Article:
It is possible both of these teams will avoid relegation, but at present, Stevenage are in the drop zone. The situation will change game-by-game, but Oldham’s win, however ugly, has given them a three-point lead over Stevenage. They also have a better goal difference, which is worth another point. And then there’s Barrow, who are level with Oldham and have an eight-goal advantage. Stevenage manager Steve Evans, who felt his side were outstanding (!), is calling for the backing of the entire new town. They travel to Colchester United on April 9, who are also far from safe. As Evans said, Stevenage have seven cup finals ahead of them. He’s not wrong.

Remaining fixtures

(7): Home – Forest Green, Northampton, Sutton United.
Away – Crawley, Exeter, Salford, Swindon.

Oldham (6): Home – Crawley, Northampton, Salford.
Away – Forest Green, Port Vale, Tranmere.

Stevenage (7): Home – Rochdale, Salford, Tranmere.
Away – Carlisle, Colchester, Mansfield, Scunthorpe.

Barring a miracle, Scunthorpe United are staring at non-league football

THERE’S STILL 11 games to go, but the outlook seems rather grim for Scunthorpe United who sit 10 points off safety and have won just twice in 21 League Two games. There seems to be an air of resignation about the immediate future of the “Irons” and people are now starting to ask whether the club can hang on to certain players and if manager Keith Hill can get them out of the National League at the first attempt.

Scunthorpe are not alone in the struggle to avoid the drop, but they are looking somewhat isolated at this stage of the campaign. If they are relegated, it will end a 72-year stint in the Football League. A poor run of results may have brought home the reality of the situation. Unless there’s a dramatic change of form, it does look like National League football is inevitable. However, as recently as the end of January, chairman Peter Swann said Scunthorpe were not even contemplating relegation. He might be making plans now for a very different fixture list in 2022-23.

Swann has been absent from some games this season as he’s become quite unpopular. Yet he has invested (is that the right word?) more than £ 20 million in the club since taking control in 2013. He has a 90% stake and apparently, is open to anyone buying the club from him.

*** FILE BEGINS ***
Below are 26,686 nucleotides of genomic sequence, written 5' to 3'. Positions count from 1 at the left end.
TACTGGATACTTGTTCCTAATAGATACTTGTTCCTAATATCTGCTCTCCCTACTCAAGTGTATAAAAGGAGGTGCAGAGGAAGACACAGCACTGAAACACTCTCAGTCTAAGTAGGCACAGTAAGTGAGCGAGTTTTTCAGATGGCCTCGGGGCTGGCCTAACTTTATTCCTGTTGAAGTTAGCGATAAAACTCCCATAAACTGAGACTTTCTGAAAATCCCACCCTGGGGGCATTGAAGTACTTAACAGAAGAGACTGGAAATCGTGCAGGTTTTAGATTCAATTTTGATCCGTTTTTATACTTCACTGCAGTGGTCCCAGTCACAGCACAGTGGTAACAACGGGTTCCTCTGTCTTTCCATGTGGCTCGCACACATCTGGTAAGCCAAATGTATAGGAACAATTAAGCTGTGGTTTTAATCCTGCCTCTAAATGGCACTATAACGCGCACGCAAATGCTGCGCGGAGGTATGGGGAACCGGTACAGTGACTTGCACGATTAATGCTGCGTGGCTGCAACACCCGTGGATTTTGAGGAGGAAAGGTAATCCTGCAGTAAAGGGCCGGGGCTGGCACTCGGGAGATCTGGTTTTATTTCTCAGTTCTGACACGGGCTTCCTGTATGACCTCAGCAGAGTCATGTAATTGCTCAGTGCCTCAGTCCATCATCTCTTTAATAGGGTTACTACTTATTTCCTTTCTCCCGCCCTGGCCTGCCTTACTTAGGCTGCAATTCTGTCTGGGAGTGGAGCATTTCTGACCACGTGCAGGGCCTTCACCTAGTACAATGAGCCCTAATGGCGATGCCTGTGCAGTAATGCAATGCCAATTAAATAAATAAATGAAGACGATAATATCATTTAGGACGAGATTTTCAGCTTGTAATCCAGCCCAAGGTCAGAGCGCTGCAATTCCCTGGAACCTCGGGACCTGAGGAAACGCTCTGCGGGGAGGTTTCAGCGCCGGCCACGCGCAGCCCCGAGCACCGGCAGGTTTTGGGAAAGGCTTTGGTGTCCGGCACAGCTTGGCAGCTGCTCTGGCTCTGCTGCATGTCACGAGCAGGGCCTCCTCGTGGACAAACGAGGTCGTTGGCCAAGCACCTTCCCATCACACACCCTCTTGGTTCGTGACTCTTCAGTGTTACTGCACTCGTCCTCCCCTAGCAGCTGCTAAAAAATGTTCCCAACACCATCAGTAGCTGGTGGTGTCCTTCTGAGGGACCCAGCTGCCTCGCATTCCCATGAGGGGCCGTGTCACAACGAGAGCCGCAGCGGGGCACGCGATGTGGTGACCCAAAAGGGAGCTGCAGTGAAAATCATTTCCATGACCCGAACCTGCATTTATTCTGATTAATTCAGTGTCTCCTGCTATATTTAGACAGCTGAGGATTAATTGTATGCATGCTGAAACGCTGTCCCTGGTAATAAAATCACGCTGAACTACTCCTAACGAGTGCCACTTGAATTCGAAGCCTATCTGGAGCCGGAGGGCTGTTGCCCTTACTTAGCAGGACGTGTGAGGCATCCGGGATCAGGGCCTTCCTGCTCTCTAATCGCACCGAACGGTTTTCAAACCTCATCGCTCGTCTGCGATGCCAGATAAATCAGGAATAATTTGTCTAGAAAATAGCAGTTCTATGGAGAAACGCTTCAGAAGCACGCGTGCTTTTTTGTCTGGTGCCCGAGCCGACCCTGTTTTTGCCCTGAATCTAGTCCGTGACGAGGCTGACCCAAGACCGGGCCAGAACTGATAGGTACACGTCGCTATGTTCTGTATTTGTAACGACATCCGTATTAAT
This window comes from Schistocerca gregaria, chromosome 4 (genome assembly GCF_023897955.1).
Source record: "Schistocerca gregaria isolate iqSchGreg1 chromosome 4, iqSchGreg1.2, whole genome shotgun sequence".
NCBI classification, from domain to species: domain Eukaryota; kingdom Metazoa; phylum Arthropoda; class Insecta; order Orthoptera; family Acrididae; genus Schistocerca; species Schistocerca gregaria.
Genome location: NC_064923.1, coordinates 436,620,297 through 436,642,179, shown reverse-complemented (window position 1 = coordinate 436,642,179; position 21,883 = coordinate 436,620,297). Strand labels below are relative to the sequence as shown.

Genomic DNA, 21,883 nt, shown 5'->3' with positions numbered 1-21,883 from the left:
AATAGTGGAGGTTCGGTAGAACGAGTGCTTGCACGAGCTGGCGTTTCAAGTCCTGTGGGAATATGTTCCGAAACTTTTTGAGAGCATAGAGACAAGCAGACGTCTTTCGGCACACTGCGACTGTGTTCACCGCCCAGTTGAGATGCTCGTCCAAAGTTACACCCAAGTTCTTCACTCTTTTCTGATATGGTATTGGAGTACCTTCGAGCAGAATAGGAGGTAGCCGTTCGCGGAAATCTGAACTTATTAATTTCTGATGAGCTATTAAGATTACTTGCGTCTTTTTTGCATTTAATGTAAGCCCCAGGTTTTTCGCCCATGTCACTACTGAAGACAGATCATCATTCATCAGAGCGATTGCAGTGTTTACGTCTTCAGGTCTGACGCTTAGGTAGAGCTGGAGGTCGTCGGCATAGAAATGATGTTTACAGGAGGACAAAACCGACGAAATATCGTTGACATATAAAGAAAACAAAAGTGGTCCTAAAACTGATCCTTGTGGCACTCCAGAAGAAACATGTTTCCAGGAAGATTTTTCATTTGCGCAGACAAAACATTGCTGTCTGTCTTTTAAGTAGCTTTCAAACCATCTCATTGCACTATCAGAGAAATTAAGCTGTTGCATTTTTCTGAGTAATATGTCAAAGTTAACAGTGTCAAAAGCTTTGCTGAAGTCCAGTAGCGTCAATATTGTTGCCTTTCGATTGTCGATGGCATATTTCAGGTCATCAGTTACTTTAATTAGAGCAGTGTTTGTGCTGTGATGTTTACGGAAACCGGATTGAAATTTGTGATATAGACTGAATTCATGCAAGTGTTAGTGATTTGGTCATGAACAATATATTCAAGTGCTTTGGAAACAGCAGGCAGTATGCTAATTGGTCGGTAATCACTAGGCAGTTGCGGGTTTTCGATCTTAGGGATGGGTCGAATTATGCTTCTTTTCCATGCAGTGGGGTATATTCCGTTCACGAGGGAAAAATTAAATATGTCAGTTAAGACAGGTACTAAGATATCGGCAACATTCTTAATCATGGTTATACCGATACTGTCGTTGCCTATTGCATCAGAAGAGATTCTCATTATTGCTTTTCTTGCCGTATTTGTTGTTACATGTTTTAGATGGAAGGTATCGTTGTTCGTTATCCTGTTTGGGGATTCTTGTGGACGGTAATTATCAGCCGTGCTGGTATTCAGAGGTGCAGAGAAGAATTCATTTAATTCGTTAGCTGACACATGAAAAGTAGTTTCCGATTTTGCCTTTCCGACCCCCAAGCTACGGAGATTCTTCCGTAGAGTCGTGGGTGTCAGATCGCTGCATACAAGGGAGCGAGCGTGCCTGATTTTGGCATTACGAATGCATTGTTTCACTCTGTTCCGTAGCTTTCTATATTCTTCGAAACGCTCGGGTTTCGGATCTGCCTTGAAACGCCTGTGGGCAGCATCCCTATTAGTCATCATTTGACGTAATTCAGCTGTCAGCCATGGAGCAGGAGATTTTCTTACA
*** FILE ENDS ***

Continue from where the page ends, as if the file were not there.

Keith Hill, who was hired in November 2021, is a respected fellow, but he doesn’t seem to have strengthened the cause and his win rate of 9% merely underlines the predicament Scunthorpe now find themselves in. The January transfer window saw an influx of new faces at the club, no less than eight players arriving either on free transfers or on loan deals. These included striker Joe Nuttall from Blackpool, a former member of Manchester City’s academy, Rekeil Pyke, another forward, on loan from Shrewsbury, and defenders Ryan Delaney from Morecambe and Luke Matheson from Wolves. 

The influx of fresh talent altered the face of the team, but have not brought about a change of fortune – Scunthorpe simply cannot score goals (just 24 in 35 games) and cannot stop conceding (almost two per game so far).

The writing has been on the wall for a few years as Scunthorpe have finished lower than the season before for five years – 3rd and then 5th in League One, 23rd and relegated, 20th and 22nd in League Two. Little wonder attendances have dropped by 36% since the last pre-covid season. Crowds are currently at their lowest level since 1997. 

Swann recently transferred the club’s stadium and training site to his company, Coolsilk Property and Investment, a move that upset some fans. But this was designed to attract investors for the land adjacent to the ground and create new revenue streams. Swann intends to eventually return the assets to the club.

The financial statements for 2020-21 have not been made public yet, but the trend has not very positive. In the past five years, Scunthorpe have run up losses of £ 17.6 million and their wage bill has been dangerously above earnings. For example, in 2018-19, the wage-to-income ratio was 156%. 

A second relegation in four seasons would mean significant financial adjustments. Although any club falling into the National League has a good chance to regaining its Football League place, it is not an easy task, hence it is important to remain intact and avoid any systemic collapse. In the past 10 years, only Cheltenham Town and Bristol Rovers have secured promotion at the first attempt. The most recent relegated clubs, Southend United and Grimsby Town don’t look like they will do it in 2021-22. 

The economics of relegation manifest themselves in the form of lower revenues as a result of smaller attendances and less lucrative sponsorship. Chesterfield, when they were relegated in 2018, saw income decline from £ 5.9 million to £ 3.9 million but their wage bill still consumed 85% of revenues as opposed to 69% as an EFL club. 

Scunthorpe need some stability to arrest the slide and if that means a spell in non-league, their fans can become accustomed to winning games again. In five seasons, they have won just 58 of 210 games, that’s a win rate of 28% and the total for 2020-21 and 2021-22 is 17 league wins in 81. 

Stability also means less of a revolving door in the dugout, notably around the manager’s job. Scunthorpe have had eight managers in three years, hardly a recipe for continuity. If Scunthorpe are to stay up, they need to start winning and hope the other candidates for the drop – Barrow, Oldham, Stevenage, Leyton Orient and Colchester – embark on a bad run. As it stands, they have a lot of ground to make up and it may just be too late.

Tottenham are still waiting, but which clubs have been in the queue longest for a trophy?